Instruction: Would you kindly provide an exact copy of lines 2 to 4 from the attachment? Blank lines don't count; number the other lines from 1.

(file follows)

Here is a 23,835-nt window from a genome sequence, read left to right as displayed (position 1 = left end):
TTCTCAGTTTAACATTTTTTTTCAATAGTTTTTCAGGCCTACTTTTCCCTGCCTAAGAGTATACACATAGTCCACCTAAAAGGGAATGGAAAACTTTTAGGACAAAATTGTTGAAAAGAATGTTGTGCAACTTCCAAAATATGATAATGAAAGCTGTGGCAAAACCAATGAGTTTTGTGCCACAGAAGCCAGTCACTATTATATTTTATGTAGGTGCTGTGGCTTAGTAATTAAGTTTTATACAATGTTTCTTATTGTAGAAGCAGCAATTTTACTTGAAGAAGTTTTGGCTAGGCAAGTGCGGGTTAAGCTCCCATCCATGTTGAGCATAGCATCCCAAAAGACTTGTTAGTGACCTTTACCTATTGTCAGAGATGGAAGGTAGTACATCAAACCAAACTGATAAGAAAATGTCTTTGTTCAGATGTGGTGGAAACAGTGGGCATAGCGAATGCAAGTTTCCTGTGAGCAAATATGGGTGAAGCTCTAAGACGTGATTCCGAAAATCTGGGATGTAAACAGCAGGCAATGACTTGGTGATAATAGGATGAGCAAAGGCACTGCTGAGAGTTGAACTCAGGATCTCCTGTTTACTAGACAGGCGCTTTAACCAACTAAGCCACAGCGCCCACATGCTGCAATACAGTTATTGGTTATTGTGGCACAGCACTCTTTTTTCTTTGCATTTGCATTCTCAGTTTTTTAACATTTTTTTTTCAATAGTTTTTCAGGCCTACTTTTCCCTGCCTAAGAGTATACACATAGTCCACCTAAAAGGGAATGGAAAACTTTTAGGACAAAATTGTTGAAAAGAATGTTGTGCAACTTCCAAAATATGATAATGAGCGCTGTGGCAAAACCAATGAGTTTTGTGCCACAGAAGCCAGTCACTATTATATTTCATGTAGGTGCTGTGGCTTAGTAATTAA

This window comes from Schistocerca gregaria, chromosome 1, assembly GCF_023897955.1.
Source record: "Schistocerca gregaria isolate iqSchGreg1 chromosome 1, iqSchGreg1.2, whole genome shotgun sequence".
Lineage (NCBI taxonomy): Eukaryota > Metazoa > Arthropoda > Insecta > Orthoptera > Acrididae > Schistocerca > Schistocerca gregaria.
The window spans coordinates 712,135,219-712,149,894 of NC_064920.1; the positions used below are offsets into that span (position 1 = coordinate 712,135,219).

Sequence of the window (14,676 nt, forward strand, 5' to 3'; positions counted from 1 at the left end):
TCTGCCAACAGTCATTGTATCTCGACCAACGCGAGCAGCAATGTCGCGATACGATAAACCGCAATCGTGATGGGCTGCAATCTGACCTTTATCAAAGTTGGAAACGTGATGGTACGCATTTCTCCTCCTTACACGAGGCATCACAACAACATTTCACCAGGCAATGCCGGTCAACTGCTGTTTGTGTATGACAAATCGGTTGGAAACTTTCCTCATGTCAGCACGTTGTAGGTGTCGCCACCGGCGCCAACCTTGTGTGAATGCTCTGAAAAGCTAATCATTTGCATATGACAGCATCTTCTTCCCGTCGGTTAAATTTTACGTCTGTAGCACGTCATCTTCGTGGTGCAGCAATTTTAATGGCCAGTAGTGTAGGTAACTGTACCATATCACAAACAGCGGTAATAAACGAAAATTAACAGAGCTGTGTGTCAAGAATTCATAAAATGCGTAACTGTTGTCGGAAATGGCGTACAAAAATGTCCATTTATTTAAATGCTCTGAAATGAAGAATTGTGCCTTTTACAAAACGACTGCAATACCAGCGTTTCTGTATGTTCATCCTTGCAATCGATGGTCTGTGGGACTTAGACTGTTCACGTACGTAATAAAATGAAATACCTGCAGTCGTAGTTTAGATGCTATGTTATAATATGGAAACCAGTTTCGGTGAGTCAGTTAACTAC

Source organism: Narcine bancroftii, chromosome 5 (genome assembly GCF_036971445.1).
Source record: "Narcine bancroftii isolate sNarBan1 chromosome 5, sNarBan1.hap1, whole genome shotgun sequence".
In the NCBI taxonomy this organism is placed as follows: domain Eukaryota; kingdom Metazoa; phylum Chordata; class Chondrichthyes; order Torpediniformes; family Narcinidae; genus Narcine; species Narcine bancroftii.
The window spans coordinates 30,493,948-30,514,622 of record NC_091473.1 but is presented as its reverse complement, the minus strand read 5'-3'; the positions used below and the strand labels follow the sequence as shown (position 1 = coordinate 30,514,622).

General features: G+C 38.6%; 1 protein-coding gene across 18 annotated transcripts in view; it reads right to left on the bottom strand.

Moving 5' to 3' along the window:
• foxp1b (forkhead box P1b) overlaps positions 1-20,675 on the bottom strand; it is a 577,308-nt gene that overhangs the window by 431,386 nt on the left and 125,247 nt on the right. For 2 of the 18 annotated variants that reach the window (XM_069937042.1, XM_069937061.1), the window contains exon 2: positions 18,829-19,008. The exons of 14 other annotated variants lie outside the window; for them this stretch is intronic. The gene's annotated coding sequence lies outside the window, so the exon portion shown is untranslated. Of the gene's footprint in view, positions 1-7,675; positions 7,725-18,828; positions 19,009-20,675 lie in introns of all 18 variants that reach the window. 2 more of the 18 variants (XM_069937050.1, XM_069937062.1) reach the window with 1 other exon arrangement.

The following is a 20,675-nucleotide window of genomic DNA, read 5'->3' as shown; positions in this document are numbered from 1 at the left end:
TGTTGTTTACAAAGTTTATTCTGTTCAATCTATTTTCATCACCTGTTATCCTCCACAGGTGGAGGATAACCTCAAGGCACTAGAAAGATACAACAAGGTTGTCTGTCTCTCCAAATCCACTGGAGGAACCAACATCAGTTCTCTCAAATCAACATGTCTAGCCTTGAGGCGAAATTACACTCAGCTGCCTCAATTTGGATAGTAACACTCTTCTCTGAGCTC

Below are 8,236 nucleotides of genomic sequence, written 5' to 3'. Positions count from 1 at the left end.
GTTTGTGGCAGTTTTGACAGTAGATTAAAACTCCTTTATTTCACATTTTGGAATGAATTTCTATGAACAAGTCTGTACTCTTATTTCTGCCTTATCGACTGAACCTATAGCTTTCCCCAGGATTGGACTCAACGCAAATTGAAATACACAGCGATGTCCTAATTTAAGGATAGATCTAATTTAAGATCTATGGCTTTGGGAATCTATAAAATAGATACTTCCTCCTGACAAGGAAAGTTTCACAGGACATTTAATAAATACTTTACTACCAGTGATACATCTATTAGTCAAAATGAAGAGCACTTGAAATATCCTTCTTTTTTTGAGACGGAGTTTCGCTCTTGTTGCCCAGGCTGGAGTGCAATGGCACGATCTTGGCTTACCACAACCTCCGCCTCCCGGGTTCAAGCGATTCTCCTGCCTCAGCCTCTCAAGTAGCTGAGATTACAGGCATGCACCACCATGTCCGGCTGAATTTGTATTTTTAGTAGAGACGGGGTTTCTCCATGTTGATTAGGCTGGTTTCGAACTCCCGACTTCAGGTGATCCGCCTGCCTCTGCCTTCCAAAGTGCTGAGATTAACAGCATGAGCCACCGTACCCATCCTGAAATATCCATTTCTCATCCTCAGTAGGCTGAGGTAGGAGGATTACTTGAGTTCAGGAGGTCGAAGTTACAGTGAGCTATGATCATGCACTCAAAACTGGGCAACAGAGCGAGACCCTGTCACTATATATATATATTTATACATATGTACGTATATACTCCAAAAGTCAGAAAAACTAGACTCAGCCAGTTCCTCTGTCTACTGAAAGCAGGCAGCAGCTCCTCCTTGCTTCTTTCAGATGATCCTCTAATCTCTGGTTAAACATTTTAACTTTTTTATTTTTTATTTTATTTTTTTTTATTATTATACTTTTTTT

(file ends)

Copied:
TTCTCAGTTTAACATTTTTTTTCAATAGTTTTTCAGGCCTACTTTTCCCTGCCTAAGAGTATACACATAGTCCACCTAAAAGGGAATGGAAAACTTTTAGGACAAAATTGTTGAAAAGAATGTTGTGCAACTTCCAAAATATGATAATGAAAGCTGTGGCAAAACCAATGAGTTTTGTGCCACAGAAGCCAGTCACTATTATATTTTATGTAGGTGCTGTGGCTTAGTAATTAAGTTTTATACAATGTTTCTTATTGTAGAAGCAGCAATTTTACTTGAAGAAGTTTTGGCTAGGCAAGTGCGGGTTAAGCTCCCATCCATGTTGAGCATAGCATCCCAAAAGACTTGTTAGTGACCTTTACCTATTGTCAGAGATGGAAGGTAGTACATCAAACCAAACTGATAAGAAAATGTCTTTGTTCAGATGTGGTGGAAACAGTGGGCATAGCGAATGCAAGTTTCCTGTGAGCAAATATGGGTGAAGCTCTAAGACGTGATTCCGAAAATCTGGGATGTAAACAGCAGGCAATGACTTGGTGATAATAGGATGAGCAAAGGCACTGCTGAGAGTTGAACTCAGGATCTCCTGTTTACTAGACAGGCGCTTTAACCAACTAAGCCACAGCGCCCACATGCTGCAATACAGTTATTGGTTATTGTGGCACAGCACTCTTTTTTCTTTGCATTTGCATTCTCAGTTTTTTAACATTTTTTTTTCAATAGTTTTTCAGGCCTACTTTTCCCTGCCTAAGAGTATACACATAGTCCACCTAAAAGGGAATGGAAAACTTTTAGGACAAAATTGTTGAAAAGAATGTTGTGCAACTTCCAAAATATGATAATGAGCGCTGTGGCAAAACCAATGAGTTTTGTGCCACAGAAGCCAGTCACTATTATATTTCATGTAGGTGCTGTGGCTTAGTAATTAA

This window comes from Schistocerca gregaria, chromosome 1, assembly GCF_023897955.1.
Source record: "Schistocerca gregaria isolate iqSchGreg1 chromosome 1, iqSchGreg1.2, whole genome shotgun sequence".